There lay the buried god, and Time
Seemed to decree eternity of lime;
But pity, like a dew-drop, gently prest
Almighty Veeshnoo's adamantine breast:
He, the preserver, ardent still
To do whate'er he says he will,
From South-hill wing'd his way,
To raise the drooping lord of day.
All earthly spells the busy one o'erpower'd;
He treats with men of all conditions,
Poets and players, tradesmen, and musicians;
Nay, even ventures
To attack the renters,
Old and new:
A list he gets
Of claims and debts,
And deems nought done, while aught remains to do.

Yamen beheld, and wither'd at the sight;
Long had he aim'd the sunbeam to control,
For light was hateful to his soul:
"Go on!" cried the hellish one, yellow with spite;
"Go on!" cried the hellish one, yellow with spleen,
"Thy toils of the morning, like Ithaca's queen,
I'll toil to undo every night."

Ye sons of song, rejoice!
Veeshnoo has stilled the jarring elements,
The spheres hymn music;
Again the god of day
Peeps forth with trembling ray,
Wakes, from their humid caves, the sleeping Nine,
And pours at intervals a strain divine.
"I have an iron yet in the fire," cried Yamen;
"The vollied flame rides in my breath,
My blast is elemental death;
This hand shall tear your paper bonds to pieces;
Ingross your deeds, assignments, leases,
My breath shall every line erase
Soon as I blow the blaze."

The lawyers are met at the Crown and Anchor,
And Yamen's visage grows blanker and blanker;
The lawyers are met at the Anchor and Crown,
And Yamen's cheek is a russety brown:
Veeshnoo, now thy work proceeds;
The solicitor reads,
And, merit of merit!
Red wax and green ferret
Are fixed at the foot of the deeds!

Yamen beheld and shiver'd;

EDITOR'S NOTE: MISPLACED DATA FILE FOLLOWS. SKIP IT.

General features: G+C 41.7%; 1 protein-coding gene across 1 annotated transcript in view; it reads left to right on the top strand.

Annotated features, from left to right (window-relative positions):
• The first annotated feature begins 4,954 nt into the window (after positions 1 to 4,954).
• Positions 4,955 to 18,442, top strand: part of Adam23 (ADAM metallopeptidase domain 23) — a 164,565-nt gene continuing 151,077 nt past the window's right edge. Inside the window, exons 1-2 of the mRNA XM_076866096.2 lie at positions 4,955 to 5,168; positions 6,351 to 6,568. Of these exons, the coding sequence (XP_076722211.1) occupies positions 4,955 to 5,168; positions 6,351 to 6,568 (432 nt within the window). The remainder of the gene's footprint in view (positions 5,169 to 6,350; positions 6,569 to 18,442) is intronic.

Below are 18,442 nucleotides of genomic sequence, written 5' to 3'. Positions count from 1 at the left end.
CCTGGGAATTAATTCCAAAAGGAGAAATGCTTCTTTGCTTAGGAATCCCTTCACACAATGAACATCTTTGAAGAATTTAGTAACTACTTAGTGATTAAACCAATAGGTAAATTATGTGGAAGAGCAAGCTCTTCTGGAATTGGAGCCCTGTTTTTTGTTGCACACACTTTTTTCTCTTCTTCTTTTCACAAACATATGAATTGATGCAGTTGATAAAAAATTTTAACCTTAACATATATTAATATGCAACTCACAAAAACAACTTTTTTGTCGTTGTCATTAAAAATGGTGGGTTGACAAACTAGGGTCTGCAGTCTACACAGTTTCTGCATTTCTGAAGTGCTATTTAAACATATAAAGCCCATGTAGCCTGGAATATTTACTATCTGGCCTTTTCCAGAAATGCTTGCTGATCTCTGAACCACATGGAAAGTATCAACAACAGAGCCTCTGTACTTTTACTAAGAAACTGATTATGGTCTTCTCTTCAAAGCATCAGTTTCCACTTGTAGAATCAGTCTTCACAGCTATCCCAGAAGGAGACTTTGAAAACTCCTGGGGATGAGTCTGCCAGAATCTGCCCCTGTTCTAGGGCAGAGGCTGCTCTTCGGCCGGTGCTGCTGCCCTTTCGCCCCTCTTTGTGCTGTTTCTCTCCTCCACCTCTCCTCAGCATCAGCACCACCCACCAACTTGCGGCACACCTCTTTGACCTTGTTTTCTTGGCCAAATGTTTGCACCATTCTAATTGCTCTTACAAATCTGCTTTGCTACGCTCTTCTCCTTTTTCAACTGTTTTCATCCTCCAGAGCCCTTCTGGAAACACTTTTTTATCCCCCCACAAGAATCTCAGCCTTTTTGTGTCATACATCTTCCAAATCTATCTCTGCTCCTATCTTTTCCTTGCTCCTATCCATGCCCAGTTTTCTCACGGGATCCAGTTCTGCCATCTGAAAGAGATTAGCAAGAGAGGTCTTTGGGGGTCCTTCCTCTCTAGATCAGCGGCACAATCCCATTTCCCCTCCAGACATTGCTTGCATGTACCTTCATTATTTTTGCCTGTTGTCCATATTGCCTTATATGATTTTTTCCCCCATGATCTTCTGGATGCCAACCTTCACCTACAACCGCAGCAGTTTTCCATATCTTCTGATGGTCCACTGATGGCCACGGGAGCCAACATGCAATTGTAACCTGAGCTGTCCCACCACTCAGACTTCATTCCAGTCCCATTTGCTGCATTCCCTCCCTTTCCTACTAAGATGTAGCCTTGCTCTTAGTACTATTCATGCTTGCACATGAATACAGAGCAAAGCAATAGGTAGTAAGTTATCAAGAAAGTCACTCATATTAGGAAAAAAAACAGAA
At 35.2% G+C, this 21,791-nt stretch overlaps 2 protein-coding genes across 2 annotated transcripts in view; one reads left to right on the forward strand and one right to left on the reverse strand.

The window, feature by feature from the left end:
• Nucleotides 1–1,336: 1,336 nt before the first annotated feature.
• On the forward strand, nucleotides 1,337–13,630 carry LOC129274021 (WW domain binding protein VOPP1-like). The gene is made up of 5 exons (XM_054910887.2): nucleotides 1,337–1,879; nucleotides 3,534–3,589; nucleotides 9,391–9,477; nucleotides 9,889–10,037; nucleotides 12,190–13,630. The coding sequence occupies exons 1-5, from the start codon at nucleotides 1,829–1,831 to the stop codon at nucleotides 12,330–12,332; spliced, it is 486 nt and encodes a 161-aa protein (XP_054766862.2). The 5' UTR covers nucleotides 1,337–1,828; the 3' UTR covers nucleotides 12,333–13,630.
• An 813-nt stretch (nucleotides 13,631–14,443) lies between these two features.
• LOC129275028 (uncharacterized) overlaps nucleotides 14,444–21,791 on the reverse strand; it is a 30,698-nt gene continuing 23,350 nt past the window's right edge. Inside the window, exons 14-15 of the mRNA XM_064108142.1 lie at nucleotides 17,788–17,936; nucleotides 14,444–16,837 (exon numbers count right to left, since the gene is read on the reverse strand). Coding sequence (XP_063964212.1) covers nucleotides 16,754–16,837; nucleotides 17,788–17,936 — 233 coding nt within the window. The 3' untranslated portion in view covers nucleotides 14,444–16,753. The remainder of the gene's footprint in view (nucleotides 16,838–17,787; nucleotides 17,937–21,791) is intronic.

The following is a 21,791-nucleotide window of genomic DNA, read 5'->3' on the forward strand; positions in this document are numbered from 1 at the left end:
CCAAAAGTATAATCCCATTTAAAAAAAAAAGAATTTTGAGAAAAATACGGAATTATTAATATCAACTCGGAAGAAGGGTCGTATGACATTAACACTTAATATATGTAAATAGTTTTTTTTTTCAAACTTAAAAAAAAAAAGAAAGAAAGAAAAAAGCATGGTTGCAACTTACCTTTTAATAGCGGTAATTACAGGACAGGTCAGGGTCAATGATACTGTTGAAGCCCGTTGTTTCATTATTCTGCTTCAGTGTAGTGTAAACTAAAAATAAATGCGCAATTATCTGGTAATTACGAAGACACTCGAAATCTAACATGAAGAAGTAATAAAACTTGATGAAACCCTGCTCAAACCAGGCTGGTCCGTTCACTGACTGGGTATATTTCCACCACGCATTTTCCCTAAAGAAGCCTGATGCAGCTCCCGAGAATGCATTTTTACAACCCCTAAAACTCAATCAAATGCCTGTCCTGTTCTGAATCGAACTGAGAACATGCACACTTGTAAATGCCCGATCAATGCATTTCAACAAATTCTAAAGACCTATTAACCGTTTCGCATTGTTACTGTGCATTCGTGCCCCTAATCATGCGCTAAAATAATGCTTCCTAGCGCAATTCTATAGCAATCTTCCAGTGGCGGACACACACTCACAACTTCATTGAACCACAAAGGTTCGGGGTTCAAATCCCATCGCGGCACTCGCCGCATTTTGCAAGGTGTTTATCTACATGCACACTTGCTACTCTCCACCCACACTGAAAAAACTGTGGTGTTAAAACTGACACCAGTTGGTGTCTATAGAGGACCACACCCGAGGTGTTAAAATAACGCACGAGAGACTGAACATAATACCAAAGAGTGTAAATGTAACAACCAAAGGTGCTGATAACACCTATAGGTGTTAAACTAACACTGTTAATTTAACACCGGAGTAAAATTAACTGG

His finger and thumb were cramp'd;
His ear by the flea in't was bitten,
When he saw by the lawyer's clerk written,
Sealed and delivered,
Being first duly stamped.

"Now for my turn!" the demon cries, and blows
A blast of sulphur from his mouth and nose.
Ah! bootless aim! the critic fiend,
Sagacious Yamen, judge of hell,
Is judged in his turn;
Parchment won't burn!
His schemes of vengeance are dissolved in air,
Parchment won't tear!!

Is it not written in the Himakoot book,
(That mighty Baly from Kehama took)
"Who blows on pounce
Must the Swerga renounce?"
It is! it is! Yamen, thine hour is nigh;
Like as an eagle claws an asp,
Veeshnoo has caught him in his mighty grasp,
And hurl'd him, in spite of his shrieks and his squalls,
Whizzing aloft, like the Temple fountain,
Three times as high as Meru mountain,
Which is
Ninety-nine times as high as St. Paul's.

Descending, he twisted like Levy the Jew,
Who a durable grave meant
To dig in the pavement
Of Monument-yard:
To earth by the laws of attraction he flew,
And he fell, and he fell
To the regions of hell;
Nine centuries bounced he from cavern to rock,
And his head, as he tumbled, went nickety-nock,
Like a pebble in Carisbrook well.

Now Veeshnoo turn'd round to a capering varlet,
Array'd in blue and white and scarlet,
And cried, "Oh! brown of slipper as of hat!
Lend me, Harlequin, thy bat!"
He seized the wooden sword, and smote the earth;
When lo! upstarting into birth
A fabric, gorgeous to behold,
Outshone in elegance the old,
And Veeshnoo saw, and cried, "Hail, playhouse mine!"
Then, bending his head, to Surya he said:
"Soon as thy maiden sister Di
Caps with her copper lid the dark blue sky,
And through the fissures of her clouded fan
Peeps at the naughty monster man,
Go mount yon edifice,
And show thy steady face
In renovated pride,
More bright, more glorious than before!"
But ah! coy Surya still felt a twinge,
Still smarted from his former singe;
And to Veeshnoo replied,
In a tone rather gruff,
"No, thank you! one tumble's enough!"